“When we are growing up, we are in the midst of defining who we are and who we are going to be as we continue on into our lives. Stories that reflect that journey, in all kinds of ways, are incredibly relatable.” Sarah Sullivan and Brianna Stapleton Welch are the blogger-reviewers behind Slatebreakers: ‘finding feminism in Kid Lit and YA’. The Woolf asks them about their feminist lens, and exactly how they manage to get through so many books …
“While I check e-mail for the hundredth time, my friend stares ahead in tight-jawed concentration. She’s had a hard day but is hell-bent on getting not only the front row, but a very specific spot. When I pull out the sensible bag of fruit we’re calling dinner, she waves it away. The grapes are too tart, but I eat them anyway.” D.B. Miller on Stereophonics.
“The elements of location have to be sprinkled through the story with a light hand, serving to shine a light on the narrative and not distracting from it. Huge chunks of location, just like huge chunks of ill-disguised research, serve to pull the reader out of the story and that’s the last thing a writer wants.” The Woolf talks to novelist Charlotte Otter.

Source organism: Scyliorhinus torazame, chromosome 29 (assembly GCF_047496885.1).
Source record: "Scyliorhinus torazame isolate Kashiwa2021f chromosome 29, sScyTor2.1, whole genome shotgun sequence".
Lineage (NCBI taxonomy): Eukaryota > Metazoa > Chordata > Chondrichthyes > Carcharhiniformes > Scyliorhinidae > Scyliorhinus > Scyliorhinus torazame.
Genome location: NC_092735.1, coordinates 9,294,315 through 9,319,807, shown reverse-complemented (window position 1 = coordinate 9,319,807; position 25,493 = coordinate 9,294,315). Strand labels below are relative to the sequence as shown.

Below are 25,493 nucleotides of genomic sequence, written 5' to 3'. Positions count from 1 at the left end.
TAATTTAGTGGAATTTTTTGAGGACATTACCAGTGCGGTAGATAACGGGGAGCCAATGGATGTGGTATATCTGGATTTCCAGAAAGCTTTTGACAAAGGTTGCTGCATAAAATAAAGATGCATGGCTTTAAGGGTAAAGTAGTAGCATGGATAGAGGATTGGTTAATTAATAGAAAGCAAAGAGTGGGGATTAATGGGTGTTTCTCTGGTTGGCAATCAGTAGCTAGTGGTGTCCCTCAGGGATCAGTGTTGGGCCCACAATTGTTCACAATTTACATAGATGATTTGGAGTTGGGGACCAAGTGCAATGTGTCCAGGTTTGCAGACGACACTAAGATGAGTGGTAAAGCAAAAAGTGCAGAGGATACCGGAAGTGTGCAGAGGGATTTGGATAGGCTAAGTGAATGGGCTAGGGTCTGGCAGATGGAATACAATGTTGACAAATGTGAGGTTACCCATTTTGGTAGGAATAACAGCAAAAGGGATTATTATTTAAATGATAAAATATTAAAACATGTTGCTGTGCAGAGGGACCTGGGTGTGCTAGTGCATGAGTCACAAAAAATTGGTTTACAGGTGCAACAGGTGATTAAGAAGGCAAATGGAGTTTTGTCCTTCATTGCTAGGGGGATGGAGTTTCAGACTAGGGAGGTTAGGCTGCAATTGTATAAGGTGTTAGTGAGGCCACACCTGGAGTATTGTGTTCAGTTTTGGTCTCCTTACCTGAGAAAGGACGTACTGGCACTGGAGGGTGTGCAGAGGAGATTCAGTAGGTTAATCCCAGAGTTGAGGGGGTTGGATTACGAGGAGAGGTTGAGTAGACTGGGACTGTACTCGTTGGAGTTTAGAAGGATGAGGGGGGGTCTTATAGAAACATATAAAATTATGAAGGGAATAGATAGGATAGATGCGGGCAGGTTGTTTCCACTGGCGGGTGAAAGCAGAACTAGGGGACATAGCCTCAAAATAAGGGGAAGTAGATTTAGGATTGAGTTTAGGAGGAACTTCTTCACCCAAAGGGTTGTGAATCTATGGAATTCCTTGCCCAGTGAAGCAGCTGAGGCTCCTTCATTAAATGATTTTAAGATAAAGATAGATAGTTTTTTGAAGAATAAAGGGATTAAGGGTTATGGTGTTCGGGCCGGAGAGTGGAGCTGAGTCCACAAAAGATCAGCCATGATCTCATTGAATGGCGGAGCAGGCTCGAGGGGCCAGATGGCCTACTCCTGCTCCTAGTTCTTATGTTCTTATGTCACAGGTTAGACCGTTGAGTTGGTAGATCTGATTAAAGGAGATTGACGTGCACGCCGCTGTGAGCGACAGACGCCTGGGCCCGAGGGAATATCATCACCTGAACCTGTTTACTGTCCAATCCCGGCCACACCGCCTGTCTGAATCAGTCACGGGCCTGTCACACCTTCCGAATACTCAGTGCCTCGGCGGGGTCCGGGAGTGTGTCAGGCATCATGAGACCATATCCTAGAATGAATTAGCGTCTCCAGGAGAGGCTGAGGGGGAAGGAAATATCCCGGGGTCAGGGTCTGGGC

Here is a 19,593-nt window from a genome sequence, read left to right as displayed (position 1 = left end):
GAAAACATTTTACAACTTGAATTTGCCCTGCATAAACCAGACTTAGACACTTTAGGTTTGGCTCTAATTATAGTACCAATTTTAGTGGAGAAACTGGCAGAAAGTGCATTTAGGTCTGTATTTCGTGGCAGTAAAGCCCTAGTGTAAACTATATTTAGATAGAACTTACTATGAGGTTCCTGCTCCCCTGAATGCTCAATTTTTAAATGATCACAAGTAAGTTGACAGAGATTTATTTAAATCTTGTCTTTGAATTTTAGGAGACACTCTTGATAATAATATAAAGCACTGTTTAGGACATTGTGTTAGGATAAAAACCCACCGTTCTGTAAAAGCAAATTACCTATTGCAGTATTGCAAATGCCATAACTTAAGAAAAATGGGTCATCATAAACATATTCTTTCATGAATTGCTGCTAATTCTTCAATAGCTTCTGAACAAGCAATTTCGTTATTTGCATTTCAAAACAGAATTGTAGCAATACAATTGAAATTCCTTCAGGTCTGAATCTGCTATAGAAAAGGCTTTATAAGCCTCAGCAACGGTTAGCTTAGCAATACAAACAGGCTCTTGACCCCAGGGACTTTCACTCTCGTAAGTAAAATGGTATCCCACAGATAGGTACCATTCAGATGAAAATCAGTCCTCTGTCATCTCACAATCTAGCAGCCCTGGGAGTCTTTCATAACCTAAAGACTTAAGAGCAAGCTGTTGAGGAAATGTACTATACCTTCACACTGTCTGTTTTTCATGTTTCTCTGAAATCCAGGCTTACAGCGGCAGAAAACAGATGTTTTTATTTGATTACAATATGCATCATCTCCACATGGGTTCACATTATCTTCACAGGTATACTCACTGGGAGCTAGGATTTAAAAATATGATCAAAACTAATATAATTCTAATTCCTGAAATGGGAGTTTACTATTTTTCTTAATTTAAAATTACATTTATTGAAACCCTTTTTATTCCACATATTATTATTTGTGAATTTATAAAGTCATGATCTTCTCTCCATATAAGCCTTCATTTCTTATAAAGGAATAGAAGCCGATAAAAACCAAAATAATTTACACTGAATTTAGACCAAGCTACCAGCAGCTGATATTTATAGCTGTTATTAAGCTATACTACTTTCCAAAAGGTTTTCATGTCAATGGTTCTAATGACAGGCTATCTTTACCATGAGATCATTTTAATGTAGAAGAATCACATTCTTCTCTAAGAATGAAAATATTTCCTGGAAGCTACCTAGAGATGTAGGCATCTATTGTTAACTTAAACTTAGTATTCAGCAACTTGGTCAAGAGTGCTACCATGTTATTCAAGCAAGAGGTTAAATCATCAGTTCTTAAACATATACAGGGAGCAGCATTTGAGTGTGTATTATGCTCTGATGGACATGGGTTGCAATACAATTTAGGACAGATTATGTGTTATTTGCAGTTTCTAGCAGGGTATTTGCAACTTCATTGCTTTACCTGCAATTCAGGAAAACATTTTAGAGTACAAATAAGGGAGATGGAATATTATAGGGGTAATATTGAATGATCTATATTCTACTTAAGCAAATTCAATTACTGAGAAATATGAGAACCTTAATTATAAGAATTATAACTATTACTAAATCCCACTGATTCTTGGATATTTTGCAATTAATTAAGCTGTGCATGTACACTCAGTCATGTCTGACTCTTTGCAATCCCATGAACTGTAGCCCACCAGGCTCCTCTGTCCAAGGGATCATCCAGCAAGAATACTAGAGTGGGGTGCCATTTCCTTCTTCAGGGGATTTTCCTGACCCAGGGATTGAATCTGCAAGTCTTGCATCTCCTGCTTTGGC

“I’m lucky to represent some fabulous writers, but I’m always on the treasure hunt for new writing talent and consider the slushpile to be the greatest place on earth.” Julia Churchill and Sara O’Connor comet to Zürich for a full-day workshop: Writing for Young People. Sat 25 January 2014. 09.00-17.00, Volkshaus.
Images that were used in The Woolf’s Autumn 2013 ISSUU issue: Crossings.
Distractions A migrant’s tale: Shaun Tan’s graphic novel, The Arrival. A moving outsider’s tale with barely a word in sight. Where to read online: http://flavorwire.com/407418/the-25-best-websites-for-literature-lovers Synaesthesia – crossing senses. Check out the worlds of David Eagleman, expert on the idiosyncrasies of the brain. http://eagleman.com/synesthesia Coney. “The experience starts when you first hear...
“Out came books about hallucinogenic plants, collected during my debauched youth. Dimly remembered information about neurotransmitters wended its way into the story, along with arcane laboratory details about paper chromatography. Easy. More or less.” The Woolf talks with Gabrielle Mathieu, novelist who lives in St. Gallen.